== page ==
Single Mom Launches 'Boys to Men' Workshop to Help Other Single Moms Teach Their Sons Life Skills
An Indiana mom who "faced challenges" while raising her son on her own is now doing her part to help other single mothers as their sons begin transitioning into adulthood.
Dionne Brown tells PEOPLE she founded the nonprofit organization Single Parent Connection Inc. in 2018 as a way to help other struggling single parents as they raised their children.
"I wanted to be a source of support for struggling families [because] solo parenting isn't easy," says Brown, 43. "We are an organization that wants single parents to know that they don't have to do life alone."
"Our mission is to improve self-sufficiency and strengthen single-parent families through education, empowerment and support," Brown, 43, says of the organization, which is based out of Indianapolis.
As part of that mission, Brown decided to launch a Boys to Men workshop series based on her own experiences raising her son, Jonathan, now 18.
"As a single mother who was raising a young man, I faced challenges when it came to teaching my son what he needs to know as he transitions into adulthood," Brown recalls. "I remember searching YouTube trying to find videos so I could teach him how to tie a necktie because this is something that as a woman I never needed to know."
The workshop, which is scheduled to be held each week in June, is designed for boys between the ages of 12-18.
Each session will focus on specific life skills that Brown believes are traditionally "passed down from a father to their son," such as properly fastening a tie and shaving.
Other basic skills will also be taught, including fishing, barbecuing food, automotive maintenance like changing a flat tire and an oil change, electrical and plumbing safety, preparing for a job interview and understanding self-respect and respect for others.
"Things are definitely different when you are a woman trying to raise a young man," Brown says. "My son didn't have the benefit of being raised in a two-parent home, but I made sure I taught him all that I could to prepare him for success as an adult."
In order to get the workshops off the ground and running, Brown says her organization partnered with the Men's Ministry of The Blended Church in Indianapolis.
"Indianapolis is trending to become a city with one of the highest crime rates per capita," she notes. "This increases the need for programs like this one and for the community to step up and get involved."
So far, Brown says they've had 30 young men enroll in the program — including Jonathan! — and will keep registration open until Saturday or until all spots are filled.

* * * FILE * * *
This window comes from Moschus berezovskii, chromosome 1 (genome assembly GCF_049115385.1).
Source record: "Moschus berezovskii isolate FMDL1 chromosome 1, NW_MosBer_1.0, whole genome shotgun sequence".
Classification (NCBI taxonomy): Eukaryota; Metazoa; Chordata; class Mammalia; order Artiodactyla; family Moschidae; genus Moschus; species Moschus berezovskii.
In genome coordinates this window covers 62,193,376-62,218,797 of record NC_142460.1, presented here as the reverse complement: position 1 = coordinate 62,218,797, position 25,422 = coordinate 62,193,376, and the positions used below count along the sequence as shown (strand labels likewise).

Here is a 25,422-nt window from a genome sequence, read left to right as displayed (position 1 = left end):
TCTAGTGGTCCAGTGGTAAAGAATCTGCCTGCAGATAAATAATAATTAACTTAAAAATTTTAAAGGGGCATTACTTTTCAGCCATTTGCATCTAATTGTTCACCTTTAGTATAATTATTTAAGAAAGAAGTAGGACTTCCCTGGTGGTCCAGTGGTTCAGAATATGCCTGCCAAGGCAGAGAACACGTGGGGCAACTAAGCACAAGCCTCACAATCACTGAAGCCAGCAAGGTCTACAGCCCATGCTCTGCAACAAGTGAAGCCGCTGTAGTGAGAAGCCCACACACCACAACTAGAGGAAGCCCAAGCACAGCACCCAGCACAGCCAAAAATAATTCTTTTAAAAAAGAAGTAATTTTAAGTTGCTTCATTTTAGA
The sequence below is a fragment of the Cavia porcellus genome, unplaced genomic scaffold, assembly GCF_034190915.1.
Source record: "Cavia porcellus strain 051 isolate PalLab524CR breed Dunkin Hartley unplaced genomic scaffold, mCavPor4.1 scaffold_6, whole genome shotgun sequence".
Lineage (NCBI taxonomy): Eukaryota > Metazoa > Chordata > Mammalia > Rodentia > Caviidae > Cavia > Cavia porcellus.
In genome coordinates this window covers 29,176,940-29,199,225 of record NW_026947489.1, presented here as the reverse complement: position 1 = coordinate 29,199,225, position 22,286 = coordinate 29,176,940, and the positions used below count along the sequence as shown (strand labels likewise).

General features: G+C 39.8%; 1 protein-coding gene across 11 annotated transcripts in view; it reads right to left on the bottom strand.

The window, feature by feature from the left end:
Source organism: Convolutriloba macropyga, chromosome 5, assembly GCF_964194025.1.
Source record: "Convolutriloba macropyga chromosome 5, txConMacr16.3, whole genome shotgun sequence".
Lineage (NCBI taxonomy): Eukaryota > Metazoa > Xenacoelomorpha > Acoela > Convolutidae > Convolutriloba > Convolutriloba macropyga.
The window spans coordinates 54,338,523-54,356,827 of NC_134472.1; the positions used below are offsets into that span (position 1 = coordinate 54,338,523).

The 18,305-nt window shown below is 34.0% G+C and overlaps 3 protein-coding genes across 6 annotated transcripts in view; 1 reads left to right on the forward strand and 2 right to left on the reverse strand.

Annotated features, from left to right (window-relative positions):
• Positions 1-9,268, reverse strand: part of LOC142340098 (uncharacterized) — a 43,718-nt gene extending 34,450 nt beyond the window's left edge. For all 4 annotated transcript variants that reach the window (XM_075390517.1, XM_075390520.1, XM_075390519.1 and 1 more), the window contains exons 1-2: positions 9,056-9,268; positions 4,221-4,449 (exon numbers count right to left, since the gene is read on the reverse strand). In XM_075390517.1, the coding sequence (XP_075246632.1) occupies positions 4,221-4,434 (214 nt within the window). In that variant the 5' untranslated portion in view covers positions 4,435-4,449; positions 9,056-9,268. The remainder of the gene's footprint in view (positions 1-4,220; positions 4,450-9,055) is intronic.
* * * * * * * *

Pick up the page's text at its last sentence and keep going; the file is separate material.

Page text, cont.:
"Jonathan actually helped me with some of the workshop content when I asked him about some of the things he felt he needed to know how to do," she explains. "We are truly excited about this opportunity to make a positive impact in our city and to help single mothers in need of support in raising their boys to become productive and responsible men."
Aside from the Boys to Men program, Brown says her organization also offers a number of resources for single parents, from education scholarships to money management workshops.
"We have a toiletry and necessity assistance program which helps families struggling to provide their basic needs," she notes. "I know many people may not think this program is important, but when a single parent shared with me that she could not afford something as simple as bath tissue, I knew there was a need for it."
As she continues to leave her mark, Brown hopes other parents will become inspired by her story and start making a difference in their respective communities.
RELATED VIDEO: How This Single Mom Went From $10 an Hour To $100,000 a Year
"I started this organization as a struggling single parent who had no idea how I could possibly impact the lives of other families," she says. "All it took was a leap of faith and believing I could accomplish what I thought was impossible."
"To anyone who thinks they can't make a difference: stop doubting your abilities. Change starts with one person and it grows from there," she adds. "If you see someone who is trying to make a difference, ask them how you can help or get involved. Support them, encourage them and help them help others. We are 'the village' and it's up to us to come together to make our communities better."
Those interested in registering for the Boys to Men workshop can do so here.